Kappiri Shrines

Mattancherry, Kochi

We turn ominous corners steeped in historic moorings as brooding shadows creep into the nooks and crannies of the Gujarati Road.

For Kochi’s most syncretised neighbourhood, Mattancherry evenings have an impressive affinity for quiet and tranquillity. Thirty-nine different communities co-existing within a five-kilometre radius and the only discernible form of noise is the ever-present hum of distant motorcycles and the occasional drawn-out meow.

Johann is a neatly moustachioed, portly little man who runs a heritage walking business in the coastal city of Kochi.  Established precisely on the left-most edge of India, a flood that carved out its port in the fourteenth century inadvertently transformed Kochi into a centre of intercultural mingling. Traders from China, the Middle East and Europe came and went and left behind several things eventually phagocytosed by the swarming city. Chinese fishing nets, crumbling palaces and white-washed synagogues stand testament to their presence.

Over here, the crumbling old and equally crumbly new amalgamate into densely overgrown temple courtyards contrasted by unfinished bare cement dwellings.

As we round a corner into a more residential part of the locality, Johann stops in front of a small, black miniature house-like structure built into the courtyard wall. The street is empty apart from us and the resounding chatter of our group is the only thing breaking the silence of the premature dusk. We cluster around our storyteller like enlarged moths under hanging streetlamps, wires and vines dangling hazardously close to our heads, waiting for him to start his narration.

“Years back when the Portuguese first came, they brought with them many Africans as slaves. When the Dutch took power over the region and the Portuguese had to flee, they left behind many of these slaves, of course, and over the years, people started to worship them! They are recognisable now in the figure of Kappiri Mutthappan, a benign spirit who smokes, drinks, and helps people find their lost belongings.”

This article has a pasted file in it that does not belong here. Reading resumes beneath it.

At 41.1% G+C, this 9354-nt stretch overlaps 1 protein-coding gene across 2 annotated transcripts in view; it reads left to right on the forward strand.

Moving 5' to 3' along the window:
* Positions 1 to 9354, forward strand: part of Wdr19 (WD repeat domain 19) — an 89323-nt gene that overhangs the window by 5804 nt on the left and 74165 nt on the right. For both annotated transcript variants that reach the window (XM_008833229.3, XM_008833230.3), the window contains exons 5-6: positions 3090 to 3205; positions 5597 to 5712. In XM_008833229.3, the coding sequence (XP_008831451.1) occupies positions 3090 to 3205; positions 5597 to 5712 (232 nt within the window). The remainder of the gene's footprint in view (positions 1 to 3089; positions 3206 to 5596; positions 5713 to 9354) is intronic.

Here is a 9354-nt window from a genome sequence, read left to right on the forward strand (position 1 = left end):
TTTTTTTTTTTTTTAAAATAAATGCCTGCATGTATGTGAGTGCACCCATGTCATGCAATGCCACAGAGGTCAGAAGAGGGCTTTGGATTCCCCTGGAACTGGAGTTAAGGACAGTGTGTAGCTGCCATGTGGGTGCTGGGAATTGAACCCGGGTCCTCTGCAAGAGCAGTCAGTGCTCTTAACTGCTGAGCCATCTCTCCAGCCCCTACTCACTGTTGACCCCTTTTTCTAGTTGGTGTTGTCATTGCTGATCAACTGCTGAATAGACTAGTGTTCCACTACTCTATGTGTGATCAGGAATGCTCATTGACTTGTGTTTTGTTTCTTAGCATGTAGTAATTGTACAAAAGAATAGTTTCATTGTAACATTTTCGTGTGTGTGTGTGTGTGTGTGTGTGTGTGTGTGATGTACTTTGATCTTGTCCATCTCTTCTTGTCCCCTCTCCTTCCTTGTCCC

In all my years of living in India, I had never heard of the slave trade reaching this part of the world. Yet here it was, clear as day. Upon my asking if the people who worshipped this spirit were limited to a certain ethnic or religious group, Johann brought up another fascinating point about this phenomenon; the fact that residents of Kochi from all religions and castes partake in this ritual.

“But wait, how does that work? Isn’t it unusual to worship spirits of slaves?”

Asking this question, I no doubt earned a few unsure looks, but I felt like it had to be said. After all, despite all the architectural gifts the Portuguese brought with them that attract tourists by the dozen today, they were colonisers, and it is extremely unusual for a colonised people to sanctify another oppressed group.

“Aha! But it’s like that only! After the Portuguese left, the African slaves were free to mingle with the local population. Somehow or other people came to believe in their spirits turning into big banyan trees that we see around the city. People built these simple shrines for them and now offer them meat, toddy, and cigars.”

Just as Johann starts pointing out the interesting assortment of offerings in front of a burnt black stone, an elderly woman hobbles up to us. We look at her bewildered for a second but upon noticing the candle she is gripping, we move to the side and let her access the shrine. Submerged in the sudden, sacred silence we watch her.

The woman – a tiny, stooped figure in many layers of shimmering fabric – silently bends down and lights her candles. As the candles flicker eerily in the wind, she draws out yet another trinket from within the layers of fabric cocooning her. To my delight, I identify the small, oblong, rice cake sprinkled with coconut flakes as “puttu”. We had tried it earlier that day, in a small roadside shack which, like all other self-respecting Malayalam tea stalls, serves simultaneously as a tea shop and as a place where all variants of middle-aged Malayalam men come to man-spread and gossip.